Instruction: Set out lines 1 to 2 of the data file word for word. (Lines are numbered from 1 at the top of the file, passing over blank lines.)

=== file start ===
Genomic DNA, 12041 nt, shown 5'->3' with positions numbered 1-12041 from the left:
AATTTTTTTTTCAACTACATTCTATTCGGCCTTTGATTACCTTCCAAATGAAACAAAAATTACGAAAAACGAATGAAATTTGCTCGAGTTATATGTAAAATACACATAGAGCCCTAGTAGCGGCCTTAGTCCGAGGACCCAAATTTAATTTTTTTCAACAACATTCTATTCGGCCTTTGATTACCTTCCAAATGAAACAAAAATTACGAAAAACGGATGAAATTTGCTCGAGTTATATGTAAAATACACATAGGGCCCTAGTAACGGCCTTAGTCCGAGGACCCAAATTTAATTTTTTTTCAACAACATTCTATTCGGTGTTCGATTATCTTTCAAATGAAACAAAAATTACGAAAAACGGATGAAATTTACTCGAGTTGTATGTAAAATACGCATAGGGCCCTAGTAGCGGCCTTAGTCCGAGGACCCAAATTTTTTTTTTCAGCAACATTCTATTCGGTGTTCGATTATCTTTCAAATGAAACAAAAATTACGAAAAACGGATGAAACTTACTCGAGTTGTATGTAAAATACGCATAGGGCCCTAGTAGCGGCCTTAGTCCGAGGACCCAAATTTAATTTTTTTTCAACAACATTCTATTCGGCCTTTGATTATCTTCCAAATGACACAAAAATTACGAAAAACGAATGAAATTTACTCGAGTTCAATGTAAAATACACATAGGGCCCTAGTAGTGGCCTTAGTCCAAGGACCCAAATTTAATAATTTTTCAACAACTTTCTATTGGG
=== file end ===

Genomic DNA, 12041 nt, shown 5'->3' with positions numbered 1-12041 from the left:
AATTTTTTTTTCAACTACATTCTATTCGGCCTTTGATTACCTTCCAAATGAAACAAAAATTACGAAAAACGAATGAAATTTGCTCGAGTTATATGTAAAATACACATAGAGCCCTAGTAGCGGCCTTAGTCCGAGGACCCAAATTTAATTTTTTTCAACAACATTCTATTCGGCCTTTGATTACCTTCCAAATGAAACAAAAATTACGAAAAACGGATGAAATTTGCTCGAGTTATATGTAAAATACACATAGGGCCCTAGTAACGGCCTTAGTCCGAGGACCCAAATTTAATTTTTTTTCAACAACATTCTATTCGGTGTTCGATTATCTTTCAAATGAAACAAAAATTACGAAAAACGGATGAAATTTACTCGAGTTGTATGTAAAATACGCATAGGGCCCTAGTAGCGGCCTTAGTCCGAGGACCCAAATTTTTTTTTTCAGCAACATTCTATTCGGTGTTCGATTATCTTTCAAATGAAACAAAAATTACGAAAAACGGATGAAACTTACTCGAGTTGTATGTAAAATACGCATAGGGCCCTAGTAGCGGCCTTAGTCCGAGGACCCAAATTTAATTTTTTTTCAACAACATTCTATTCGGCCTTTGATTATCTTCCAAATGACACAAAAATTACGAAAAACGAATGAAATTTACTCGAGTTCAATGTAAAATACACATAGGGCCCTAGTAGTGGCCTTAGTCCAAGGACCCAAATTTAATAATTTTTCAACAACTTTCTATTGGG